The wind direction in Uyuni during March is predominantly out of the east from March 1 to March 27 and the west from March 27 to March 31.
Wind Direction in March
Definitions of the growing season vary throughout the world, but for the purposes of this report, we define it as the longest continuous period of non-freezing temperatures (≥ 32°F) in the year (the calendar year in the Northern Hemisphere, or from July 1 until June 30 in the Southern Hemisphere).
The growing season in Uyuni typically lasts for 2.4 months (74 days), from around December 13 to around February 24, rarely starting before November 16, or ending after April 14.
The month of March in Uyuni is more likely than not fully outside of the growing season, with the chance that a given day is in the growing season rapidly decreasing from 47% to 23% over the course of the month.
Time Spent in Various Temperature Bands and the Growing Season in March
Growing degree days are a measure of yearly heat accumulation used to predict plant and animal development, and defined as the integral of warmth above a base temperature, discarding any excess above a maximum temperature. In this report, we use a base of 50°F and a cap of 86°F.
The average accumulated growing degree days in Uyuni are gradually increasing during March, increasing by 157°F, from 1,068°F to 1,225°F, over the course of the month.
Growing Degree Days in March
This section discusses the total daily incident shortwave solar energy reaching the surface of the ground over a wide area, taking full account of seasonal variations in the length of the day, the elevation of the Sun above the horizon, and absorption by clouds and other atmospheric constituents. Shortwave radiation includes visible light and ultraviolet radiation.
The average daily incident shortwave solar energy in Uyuni is gradually decreasing during March, falling by 0.6 kWh, from 7.7 kWh to 7.0 kWh, over the course of the month.
Average Daily Incident Shortwave Solar Energy in March
For the purposes of this report, the geographical coordinates of Uyuni are -20.460 deg latitude, -66.825 deg longitude, and 12,051 ft elevation.
The topography within 2 miles of Uyuni contains only modest variations in elevation, with a maximum elevation change of 105 feet and an average elevation above sea level of 12,047 feet. Within 10 miles contains only modest variations in elevation (2,992 feet). Within 50 miles contains large variations in elevation (7,139 feet).
The area within 2 miles of Uyuni is covered by bare soil (98%), within 10 miles by bare soil (87%) and sparse vegetation (10%), and within 50 miles by bare soil (64%) and sparse vegetation (18%).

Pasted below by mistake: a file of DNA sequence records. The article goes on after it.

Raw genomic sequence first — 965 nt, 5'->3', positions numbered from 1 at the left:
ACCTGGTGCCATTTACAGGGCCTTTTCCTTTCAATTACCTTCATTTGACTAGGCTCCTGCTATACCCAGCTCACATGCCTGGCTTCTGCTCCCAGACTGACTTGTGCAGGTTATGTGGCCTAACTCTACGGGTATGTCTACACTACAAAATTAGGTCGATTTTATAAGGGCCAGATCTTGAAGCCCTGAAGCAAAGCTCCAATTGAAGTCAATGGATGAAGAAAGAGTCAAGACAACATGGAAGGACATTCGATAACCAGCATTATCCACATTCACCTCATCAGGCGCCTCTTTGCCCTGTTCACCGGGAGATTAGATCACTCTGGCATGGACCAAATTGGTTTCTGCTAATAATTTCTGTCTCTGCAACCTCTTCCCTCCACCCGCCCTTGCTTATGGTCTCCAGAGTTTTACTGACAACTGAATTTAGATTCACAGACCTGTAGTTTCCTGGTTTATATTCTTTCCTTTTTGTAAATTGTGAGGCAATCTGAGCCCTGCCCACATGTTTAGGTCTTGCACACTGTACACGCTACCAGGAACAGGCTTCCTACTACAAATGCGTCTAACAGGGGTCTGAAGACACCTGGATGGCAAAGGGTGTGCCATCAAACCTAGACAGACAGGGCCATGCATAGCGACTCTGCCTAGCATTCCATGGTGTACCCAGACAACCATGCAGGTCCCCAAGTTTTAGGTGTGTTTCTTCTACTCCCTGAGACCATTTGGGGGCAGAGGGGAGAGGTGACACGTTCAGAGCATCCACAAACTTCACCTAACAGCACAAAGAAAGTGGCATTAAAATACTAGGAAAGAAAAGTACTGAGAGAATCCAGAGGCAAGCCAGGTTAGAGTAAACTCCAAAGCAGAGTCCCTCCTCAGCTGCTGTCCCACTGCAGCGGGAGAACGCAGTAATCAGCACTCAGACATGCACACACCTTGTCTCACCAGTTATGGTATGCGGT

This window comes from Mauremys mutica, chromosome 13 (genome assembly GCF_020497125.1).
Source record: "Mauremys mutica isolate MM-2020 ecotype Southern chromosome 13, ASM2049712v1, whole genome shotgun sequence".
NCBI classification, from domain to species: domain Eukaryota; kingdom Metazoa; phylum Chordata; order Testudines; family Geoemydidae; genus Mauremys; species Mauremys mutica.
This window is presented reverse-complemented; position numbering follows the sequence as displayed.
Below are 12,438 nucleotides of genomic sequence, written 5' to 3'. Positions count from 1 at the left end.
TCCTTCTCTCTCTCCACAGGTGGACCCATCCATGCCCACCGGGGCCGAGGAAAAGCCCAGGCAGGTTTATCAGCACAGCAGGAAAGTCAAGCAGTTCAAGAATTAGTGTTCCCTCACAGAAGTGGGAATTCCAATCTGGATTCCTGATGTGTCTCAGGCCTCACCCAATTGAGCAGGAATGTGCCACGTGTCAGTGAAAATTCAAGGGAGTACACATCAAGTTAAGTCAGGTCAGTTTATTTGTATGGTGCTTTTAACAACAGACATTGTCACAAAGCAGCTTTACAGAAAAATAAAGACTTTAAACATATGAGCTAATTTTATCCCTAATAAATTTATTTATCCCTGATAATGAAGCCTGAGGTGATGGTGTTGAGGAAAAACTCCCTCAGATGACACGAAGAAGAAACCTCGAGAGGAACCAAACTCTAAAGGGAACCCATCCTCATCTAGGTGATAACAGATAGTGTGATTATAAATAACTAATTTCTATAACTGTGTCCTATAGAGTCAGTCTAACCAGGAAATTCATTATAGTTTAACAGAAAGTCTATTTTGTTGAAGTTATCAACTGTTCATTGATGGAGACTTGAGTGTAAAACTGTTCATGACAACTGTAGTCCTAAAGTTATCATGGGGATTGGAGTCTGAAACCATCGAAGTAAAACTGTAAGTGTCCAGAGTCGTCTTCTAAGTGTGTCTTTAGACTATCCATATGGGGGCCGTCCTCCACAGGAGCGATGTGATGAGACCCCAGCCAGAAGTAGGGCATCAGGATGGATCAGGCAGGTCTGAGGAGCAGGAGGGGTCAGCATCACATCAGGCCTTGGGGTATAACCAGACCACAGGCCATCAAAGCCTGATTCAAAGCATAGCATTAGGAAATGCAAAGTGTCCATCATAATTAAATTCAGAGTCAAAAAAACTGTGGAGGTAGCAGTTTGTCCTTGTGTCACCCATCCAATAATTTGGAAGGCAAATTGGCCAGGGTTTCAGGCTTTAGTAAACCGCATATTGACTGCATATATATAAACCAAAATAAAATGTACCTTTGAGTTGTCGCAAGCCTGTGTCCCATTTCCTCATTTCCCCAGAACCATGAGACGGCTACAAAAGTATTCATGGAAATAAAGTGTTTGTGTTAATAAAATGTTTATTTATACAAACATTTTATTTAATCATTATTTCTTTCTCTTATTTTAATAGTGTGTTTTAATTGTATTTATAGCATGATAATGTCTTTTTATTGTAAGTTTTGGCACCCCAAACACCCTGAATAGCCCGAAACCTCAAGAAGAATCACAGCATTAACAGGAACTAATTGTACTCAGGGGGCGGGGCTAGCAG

This report illustrates the typical weather in Uyuni, based on a statistical analysis of historical hourly weather reports and model reconstructions from January 1, 1980 to December 31, 2016.
Uyuni is further than 200 kilometers from the nearest reliable weather station, so the weather-related data on this page were taken entirely from NASA's MERRA-2 satellite-era reanalysis . This reanalysis combines a variety of wide-area measurements in a state-of-the-art global meteorological model to reconstruct the hourly history of weather throughout the world on a 50-kilometer grid.
The temperature and dew point estimates are corrected for the difference between the reference elevation of the MERRA-2 grid cell and the elevation of Uyuni, according to the International Standard Atmosphere .
All data relating to the Sun's position (e.g., sunrise and sunset) are computed using astronomical formulas from the book, Astronomical Algorithms 2nd Edition , by Jean Meeus.
Land Use data comes from the Global Land Cover SHARE database , published by the Food and Agriculture Organization of the United Nations.
Elevation data comes from the Shuttle Radar Topography Mission (SRTM) , published by NASA's Jet Propulsion Laboratory.
Names, locations, and time zones of places and some airports come from the GeoNames Geographical Database .
Time zones for airports and weather stations are provided by AskGeo.com .
Maps are © Esri, with data from National Geographic, Esri, DeLorme, NAVTEQ, UNEP-WCMC, USGS, NASA, ESA, METI, NRCAN, GEBCO, NOAA, and iPC.
The information on this site is provided as is, without any assurances as to its accuracy or suitability for any purpose. Weather data is prone to errors, outages, and other defects. We assume no responsibility for any decisions made on the basis of the content presented on this site.
We draw particular cautious attention to our reliance on the MERRA-2 model-based reconstructions for a number of important data series. While having the tremendous advantages of temporal and spatial completeness, these reconstructions: (1) are based on computer models that may have model-based errors, (2) are coarsely sampled on a 50 km grid and are therefore unable to reconstruct the local variations of many microclimates, and (3) have particular difficulty with the weather in some coastal areas, especially small islands.
We further caution that our travel scores are only as good as the data that underpin them, that weather conditions at any given location and time are unpredictable and variable, and that the definition of the scores reflects a particular set of preferences that may not agree with those of any particular reader.